I want to congratulate you and political scientist and author Charles Murray on winning the debate in Chicago Wednesday against Northwestern University President Emeritus and Rasmussen College Chairman Henry Bienen and me on whether too many Americans go to college. I should not have been surprisedconsidering Washington Post readers declared you the winners even before the debate had started.
What surprised me was how much we agreed on.
We agreed that higher education improves a person’s life-long earning potential.
We agreed that, for most professions, high school is not enough.
We agreed that countries we are now competing with, such as India and China, are investing heavily in educating their children in an effort to insure they have the same advantages as their American peers.
We agreed that, for a small number of genius children, such as the 24 Thiel fellows, higher education isn’t necessarily an advantage.
My debate partner, Bienen, took serious issue with Murray’s claims that 4-year undergraduate degrees should be abolished and that a Liberal Arts education isn’t worthwhile. I stressed that children gain a lot more from college than just the education. They gain valuable social skills, such as how to interact and work with others, how to compromise, and how to deal with rejection and failure. Most importantly, kids learn how to learn. You said that if you had to do it again, you would go to college because you didn’t have career goals at that stage in life. I pointed out that nearly all children are like you were. They don’t know what they want to be when they grow up. They may start off as musicians, artists, or waiters. But they gravitate to other professions as they age. Without the foundation that a college education provides, they could forever be trapped in the wrong, low-paying jobs.
Your key issue was that education has become far too expensive — that, in the past, the cost may have been justified but is no longer. You compare this to the most recent housing market bubble, which was a leading contributor to the recession. Bienen didn’t agree. He argued that universities greatly subsidize education, offer significant discounts and subsidies for needy students, and provide far more value than what they charge. But I am willing to concede part of this point to you: We do need to improve the cost-effectiveness and productivity of education.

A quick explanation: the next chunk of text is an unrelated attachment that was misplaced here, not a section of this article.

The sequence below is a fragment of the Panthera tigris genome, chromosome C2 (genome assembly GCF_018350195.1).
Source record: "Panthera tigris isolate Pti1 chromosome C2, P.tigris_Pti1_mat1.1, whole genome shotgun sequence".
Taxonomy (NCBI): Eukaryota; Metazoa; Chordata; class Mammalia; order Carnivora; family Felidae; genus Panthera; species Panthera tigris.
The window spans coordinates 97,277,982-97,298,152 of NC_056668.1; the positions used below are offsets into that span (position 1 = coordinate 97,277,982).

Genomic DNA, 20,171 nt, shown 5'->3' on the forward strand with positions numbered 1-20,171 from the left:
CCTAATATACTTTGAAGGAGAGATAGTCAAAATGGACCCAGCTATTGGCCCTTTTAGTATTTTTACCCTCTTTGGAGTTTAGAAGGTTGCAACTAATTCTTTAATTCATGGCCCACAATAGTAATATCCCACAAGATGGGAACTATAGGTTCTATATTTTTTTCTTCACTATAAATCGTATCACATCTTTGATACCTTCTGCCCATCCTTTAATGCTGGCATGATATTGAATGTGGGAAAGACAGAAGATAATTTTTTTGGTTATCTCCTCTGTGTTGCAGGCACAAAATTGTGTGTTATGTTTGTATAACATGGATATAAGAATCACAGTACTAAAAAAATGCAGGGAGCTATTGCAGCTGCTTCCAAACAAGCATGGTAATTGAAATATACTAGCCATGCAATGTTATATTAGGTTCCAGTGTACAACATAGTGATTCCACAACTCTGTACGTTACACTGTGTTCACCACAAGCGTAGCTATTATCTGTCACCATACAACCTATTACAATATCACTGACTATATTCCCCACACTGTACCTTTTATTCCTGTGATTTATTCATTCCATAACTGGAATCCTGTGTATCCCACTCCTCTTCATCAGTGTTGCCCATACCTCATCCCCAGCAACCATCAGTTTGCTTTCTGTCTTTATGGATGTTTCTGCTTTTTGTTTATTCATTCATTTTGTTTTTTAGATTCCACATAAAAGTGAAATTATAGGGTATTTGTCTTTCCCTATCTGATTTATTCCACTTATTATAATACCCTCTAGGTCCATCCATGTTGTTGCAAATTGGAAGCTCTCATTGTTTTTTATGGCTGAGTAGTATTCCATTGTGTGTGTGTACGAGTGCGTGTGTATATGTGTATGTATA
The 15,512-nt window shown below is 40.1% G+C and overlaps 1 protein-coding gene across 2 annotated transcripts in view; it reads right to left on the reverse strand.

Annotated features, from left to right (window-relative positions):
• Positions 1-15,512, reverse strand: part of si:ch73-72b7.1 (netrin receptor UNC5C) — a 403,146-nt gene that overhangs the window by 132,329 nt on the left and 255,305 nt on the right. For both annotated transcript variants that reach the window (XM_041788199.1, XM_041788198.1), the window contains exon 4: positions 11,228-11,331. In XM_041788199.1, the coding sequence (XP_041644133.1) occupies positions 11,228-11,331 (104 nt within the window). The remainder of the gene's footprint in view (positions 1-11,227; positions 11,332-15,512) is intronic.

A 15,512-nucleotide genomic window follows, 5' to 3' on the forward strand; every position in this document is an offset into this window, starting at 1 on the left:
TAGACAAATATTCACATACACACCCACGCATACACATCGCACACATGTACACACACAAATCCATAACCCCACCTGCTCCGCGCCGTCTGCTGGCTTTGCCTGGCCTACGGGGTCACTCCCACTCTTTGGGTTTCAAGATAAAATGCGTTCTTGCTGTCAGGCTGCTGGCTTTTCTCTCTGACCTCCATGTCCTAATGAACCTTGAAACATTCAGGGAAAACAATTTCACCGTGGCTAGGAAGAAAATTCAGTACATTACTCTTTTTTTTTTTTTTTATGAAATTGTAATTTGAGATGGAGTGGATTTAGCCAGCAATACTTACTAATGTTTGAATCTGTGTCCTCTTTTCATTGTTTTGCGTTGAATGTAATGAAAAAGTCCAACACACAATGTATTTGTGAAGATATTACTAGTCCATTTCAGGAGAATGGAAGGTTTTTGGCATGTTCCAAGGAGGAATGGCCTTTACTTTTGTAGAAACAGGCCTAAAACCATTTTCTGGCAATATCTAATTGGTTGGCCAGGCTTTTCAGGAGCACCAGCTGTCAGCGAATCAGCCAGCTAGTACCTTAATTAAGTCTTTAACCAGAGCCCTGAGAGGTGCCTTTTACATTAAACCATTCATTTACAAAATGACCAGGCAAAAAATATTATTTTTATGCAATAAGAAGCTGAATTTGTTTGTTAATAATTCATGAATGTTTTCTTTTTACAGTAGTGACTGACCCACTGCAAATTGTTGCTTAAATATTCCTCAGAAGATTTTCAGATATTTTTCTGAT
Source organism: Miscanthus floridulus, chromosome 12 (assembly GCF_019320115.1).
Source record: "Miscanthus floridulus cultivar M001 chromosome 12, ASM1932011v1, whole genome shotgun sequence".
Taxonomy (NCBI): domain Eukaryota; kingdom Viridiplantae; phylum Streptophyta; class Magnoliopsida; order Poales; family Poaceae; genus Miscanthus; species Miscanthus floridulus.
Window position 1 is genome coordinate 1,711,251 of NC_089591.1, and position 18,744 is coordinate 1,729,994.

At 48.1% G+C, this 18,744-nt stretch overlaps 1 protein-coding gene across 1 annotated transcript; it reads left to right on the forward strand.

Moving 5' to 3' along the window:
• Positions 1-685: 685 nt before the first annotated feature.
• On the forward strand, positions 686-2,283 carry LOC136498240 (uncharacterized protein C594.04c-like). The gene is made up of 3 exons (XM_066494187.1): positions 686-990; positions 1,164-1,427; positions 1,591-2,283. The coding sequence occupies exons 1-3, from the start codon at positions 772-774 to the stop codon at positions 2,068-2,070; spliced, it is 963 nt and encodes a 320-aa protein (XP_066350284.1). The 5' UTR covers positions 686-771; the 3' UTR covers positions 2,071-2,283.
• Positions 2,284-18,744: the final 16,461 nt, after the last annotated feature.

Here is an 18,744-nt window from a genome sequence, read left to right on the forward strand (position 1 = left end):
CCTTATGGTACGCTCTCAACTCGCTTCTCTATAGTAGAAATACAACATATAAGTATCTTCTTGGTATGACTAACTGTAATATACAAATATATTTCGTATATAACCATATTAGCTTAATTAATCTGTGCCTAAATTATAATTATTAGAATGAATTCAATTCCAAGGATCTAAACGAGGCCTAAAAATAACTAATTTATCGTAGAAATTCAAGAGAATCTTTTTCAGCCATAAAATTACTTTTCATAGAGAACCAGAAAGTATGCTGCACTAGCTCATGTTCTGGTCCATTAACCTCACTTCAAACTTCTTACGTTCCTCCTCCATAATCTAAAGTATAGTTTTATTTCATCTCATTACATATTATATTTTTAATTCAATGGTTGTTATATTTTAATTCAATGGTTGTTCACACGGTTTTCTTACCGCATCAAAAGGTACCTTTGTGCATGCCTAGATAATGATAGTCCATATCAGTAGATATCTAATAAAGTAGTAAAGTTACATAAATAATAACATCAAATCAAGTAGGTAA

So, here is my challenge to you: Why don’t you put your money and energy behind your convictions? If you indeed believe that we are headed for disaster, please work on averting it. Early in your career, you revolutionized the global exchange of currency by founding PayPal. You helped change the world by financing Facebook. The world is ripe for another revolution — this time in education. Technology has advanced so much over the last two decades that we can virtually change the way we educate.
Tablet-type devices such as the iPad have become ubiquitous. India recently rolled out a low-end tablet that it will sell for only $35—making the technology even more widely affordable. The graphics capability of these devices is so advanced that we can teach students geography by taking then into virtual worlds. We can teach math using interactive games. Students from around the world can watch lectures from universities like MIT and Harvard. We can make it fun for American children to learn science by giving them virtual rewards. In other words, technology now makes it possible for us to change the teaching paradigm. Elite universities no longer have a monopoly on quality education.
We can do to schools what PayPal did to banks and do to college networks what Facebook did to friendships. We can now make education affordable and pervasive. All this requires is investment in the right technologies and the type of mentoring and support being provided to students, such as the Thiel fellows. You could impact the lives of billions. So rather than debating each other, let’s work together on these lofty goals. I’ll do all I can to help.
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